Ireland: New legislation allows abortion for the first time

Would you call it the evolution or the revolution, and why, in terms of the debate about the abortion in Ireland? Read few comments.

Niamh Reilly, Senior Lecturer and Co-director of the Global Women’s Studies Programme at the School of Political Science and Sociology, National University of Ireland, Galway

The expected passage of the Protection of Life in Pregnancy Bill is a significant step for the Irish political establishment that has for some time lagged behind public opinion, which can be described as “moderately pro-choice” in 2013. But, it cannot be called a revolution for women’s reproductive rights. The new law if passed will simply codify that pregnant women in Ireland have a right to a termination of pregnancy when there is a real and substantial risk to their life including a risk of suicide in line with the 1992 X Case decision of the Irish Supreme Court. This does not introduce “the right to choose” for women in any sense — the decision to terminate a pregnancy can only be made by medical personnel under extremely narrow conditions. It does make clear that a pregnant woman or girl who believes her life is at risk has a right to have her claim considered and responded to (in response to the 2010 ABC European Court of Human Rights judgment). If a complication of pregnancy presents a threat of imminent death, one medical practitioner can decide to terminate; if the threat to her life is indirect and relating to a medical condition other than the pregnancy (e.g., cancer), then two medical practitioners must agree to a termination; if the threat stems from a suicide risk, the woman or girl must appear before a panel of 3 medical pracitioners, and if refused a termination, can appeal to a further panel of 3 different practitioners.

It is impossible to interpret the provisions of this bill as anything but extremely restrictive when compared to other “liberal democratic” countries — when passed, Ireland will simply confirm in law that it remains among the 2-3 most restrictive countries in Europe and the 20 or so most restrictive in the world. The bill does not change the situation for women such as Savita Halapanavaar whose life was not considered to be at immediate risk by the medical staff who were treating her when she presented at Galway University Hospital in Oct 2012 with inevitable miscarriage, was refused a termination and subsequently died of related sepsis. This law does not address the situation of the 4,000+ women and girls who travel from Ireland each year mainly to the UK to terminate pregnancies for a wide range of reasons (including wishing to end pregnancies resulting from rape and incest and fatal fetal abnormalities). It does not address the growing related situation of women in Ireland resorting to purchasing abortion medications online. In addition, it remains to be seen if the new legislation, in practice translate into new delays to acting swiftly to save the lives of pregnant women where a conflict arises between her life and the life of the fetus/”unborn.” On balance, as long as the constitutional provision article 40.3.3 remains, which equates the right to life of the fetus/”unborn” to the right to life of the pregnant woman or girl, it is likely that we will see further needless tragedies involving women/girls who experience health- and life-threatening difficulties in pregnancy in this jurisdiction.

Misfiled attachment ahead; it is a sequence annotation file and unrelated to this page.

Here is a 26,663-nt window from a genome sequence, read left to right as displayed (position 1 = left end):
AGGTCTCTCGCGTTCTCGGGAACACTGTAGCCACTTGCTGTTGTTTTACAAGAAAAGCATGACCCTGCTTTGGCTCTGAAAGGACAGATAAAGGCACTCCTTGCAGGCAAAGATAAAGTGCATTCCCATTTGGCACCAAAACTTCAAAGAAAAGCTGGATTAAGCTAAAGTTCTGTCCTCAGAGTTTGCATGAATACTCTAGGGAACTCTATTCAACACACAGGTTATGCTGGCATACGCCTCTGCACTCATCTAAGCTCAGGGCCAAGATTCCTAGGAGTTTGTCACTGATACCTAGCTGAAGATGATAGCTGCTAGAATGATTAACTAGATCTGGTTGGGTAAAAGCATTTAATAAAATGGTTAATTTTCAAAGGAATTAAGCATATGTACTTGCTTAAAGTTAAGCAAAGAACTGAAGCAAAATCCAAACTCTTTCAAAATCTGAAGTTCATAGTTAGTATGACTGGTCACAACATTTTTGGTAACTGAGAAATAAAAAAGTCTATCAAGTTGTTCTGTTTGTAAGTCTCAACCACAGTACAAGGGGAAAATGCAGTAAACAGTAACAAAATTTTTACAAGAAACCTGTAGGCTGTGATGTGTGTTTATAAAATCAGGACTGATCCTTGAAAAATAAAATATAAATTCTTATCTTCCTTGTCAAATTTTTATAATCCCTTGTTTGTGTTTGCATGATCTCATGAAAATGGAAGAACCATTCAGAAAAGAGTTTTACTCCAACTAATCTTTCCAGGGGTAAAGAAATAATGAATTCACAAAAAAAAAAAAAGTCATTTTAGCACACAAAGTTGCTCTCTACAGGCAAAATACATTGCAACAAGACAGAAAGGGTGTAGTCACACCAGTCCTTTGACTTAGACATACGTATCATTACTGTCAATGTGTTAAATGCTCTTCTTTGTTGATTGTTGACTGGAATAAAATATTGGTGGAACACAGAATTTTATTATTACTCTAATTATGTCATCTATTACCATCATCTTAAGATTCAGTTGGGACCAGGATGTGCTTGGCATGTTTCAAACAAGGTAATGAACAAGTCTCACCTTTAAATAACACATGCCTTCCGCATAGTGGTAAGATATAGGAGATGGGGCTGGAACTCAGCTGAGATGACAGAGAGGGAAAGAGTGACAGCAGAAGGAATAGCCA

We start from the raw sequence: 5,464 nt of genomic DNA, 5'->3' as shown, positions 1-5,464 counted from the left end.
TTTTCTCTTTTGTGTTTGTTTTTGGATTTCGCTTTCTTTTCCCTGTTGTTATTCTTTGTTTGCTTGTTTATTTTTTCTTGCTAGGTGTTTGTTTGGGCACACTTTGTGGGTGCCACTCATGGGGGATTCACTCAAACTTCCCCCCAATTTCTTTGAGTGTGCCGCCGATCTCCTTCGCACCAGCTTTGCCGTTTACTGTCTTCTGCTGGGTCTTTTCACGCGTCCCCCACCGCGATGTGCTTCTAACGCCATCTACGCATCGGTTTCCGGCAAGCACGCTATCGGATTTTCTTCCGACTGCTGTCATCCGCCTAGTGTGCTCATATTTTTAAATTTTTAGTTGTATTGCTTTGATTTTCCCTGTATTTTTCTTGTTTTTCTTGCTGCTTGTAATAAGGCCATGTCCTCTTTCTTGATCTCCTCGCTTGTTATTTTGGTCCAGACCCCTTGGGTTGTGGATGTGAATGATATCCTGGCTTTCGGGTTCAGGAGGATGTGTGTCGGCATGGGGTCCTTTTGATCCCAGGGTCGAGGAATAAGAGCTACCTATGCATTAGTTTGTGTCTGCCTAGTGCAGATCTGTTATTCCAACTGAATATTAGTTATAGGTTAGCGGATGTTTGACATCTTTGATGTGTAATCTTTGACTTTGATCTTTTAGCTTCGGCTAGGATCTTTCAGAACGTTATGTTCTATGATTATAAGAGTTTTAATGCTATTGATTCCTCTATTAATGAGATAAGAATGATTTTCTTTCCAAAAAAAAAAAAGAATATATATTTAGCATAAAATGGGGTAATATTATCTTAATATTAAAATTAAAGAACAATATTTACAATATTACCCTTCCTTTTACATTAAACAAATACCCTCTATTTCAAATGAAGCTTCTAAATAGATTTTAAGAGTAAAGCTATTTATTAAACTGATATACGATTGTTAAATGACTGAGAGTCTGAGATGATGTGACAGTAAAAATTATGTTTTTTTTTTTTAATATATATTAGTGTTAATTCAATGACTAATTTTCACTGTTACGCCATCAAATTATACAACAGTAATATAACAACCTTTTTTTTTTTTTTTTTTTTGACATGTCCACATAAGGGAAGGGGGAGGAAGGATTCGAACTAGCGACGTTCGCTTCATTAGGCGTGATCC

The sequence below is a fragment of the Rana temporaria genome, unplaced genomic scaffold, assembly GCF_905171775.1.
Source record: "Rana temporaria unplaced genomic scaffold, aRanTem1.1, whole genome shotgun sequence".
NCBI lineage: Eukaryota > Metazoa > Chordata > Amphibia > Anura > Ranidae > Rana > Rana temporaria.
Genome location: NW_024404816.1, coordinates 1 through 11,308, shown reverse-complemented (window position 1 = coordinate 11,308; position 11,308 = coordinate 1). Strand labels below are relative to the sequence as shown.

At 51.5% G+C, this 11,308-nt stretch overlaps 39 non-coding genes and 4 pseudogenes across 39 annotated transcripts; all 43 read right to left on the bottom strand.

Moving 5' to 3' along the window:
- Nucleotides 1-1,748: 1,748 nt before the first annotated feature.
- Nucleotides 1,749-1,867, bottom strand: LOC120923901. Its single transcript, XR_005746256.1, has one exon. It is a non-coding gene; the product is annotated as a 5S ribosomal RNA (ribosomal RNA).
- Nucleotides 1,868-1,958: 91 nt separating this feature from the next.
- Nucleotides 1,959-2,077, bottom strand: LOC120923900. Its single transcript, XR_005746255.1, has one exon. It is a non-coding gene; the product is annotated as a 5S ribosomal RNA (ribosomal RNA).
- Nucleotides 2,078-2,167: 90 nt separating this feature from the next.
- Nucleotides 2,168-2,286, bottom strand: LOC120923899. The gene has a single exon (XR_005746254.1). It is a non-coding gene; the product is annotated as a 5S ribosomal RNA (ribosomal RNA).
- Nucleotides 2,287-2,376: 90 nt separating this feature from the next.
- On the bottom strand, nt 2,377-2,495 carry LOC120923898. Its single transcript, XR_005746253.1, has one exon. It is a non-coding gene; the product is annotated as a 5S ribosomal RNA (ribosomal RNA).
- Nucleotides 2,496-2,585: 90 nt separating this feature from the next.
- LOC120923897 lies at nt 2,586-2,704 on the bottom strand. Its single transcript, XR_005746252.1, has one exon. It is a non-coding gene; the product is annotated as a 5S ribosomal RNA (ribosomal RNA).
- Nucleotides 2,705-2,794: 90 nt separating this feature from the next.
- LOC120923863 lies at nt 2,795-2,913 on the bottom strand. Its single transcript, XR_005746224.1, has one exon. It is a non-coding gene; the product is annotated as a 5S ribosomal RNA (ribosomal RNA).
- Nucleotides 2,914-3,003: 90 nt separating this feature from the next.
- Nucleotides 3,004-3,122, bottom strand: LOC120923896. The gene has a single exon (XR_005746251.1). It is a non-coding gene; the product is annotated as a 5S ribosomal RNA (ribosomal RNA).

Lisa SmythLecturer in Sociology, Queen’s University Belfast

I think the passage of this legislation can be understood as an important step in the direction of a moral revolution, because it weakens the long established status of the abortion ban as a moral emblem of national identity. The more complex legal arrangements being put in place makes it very difficult to make simplistic claims about collective morality, and therefore collective culture. The effort that this legislation makes to depoliticise the issue by treating it primarily as a health rather than a moral matter does mark an important transformation in the framing of this debate, and a step towards a more liberal society. Moral revolutions tend to develop slowly, however, and this change is an important and dramatic episode in a longer-term process. However, the legislation does continue to treat pregnant women and girls as irrelevant to the process of decision making over pregnancy, and provides for abortion access only in very limited circumstances, a deeply regrettable state of affairs which will do little to address the needs of those thousands who find themselves travelling to Britain and Europe every year to terminate pregnancies.


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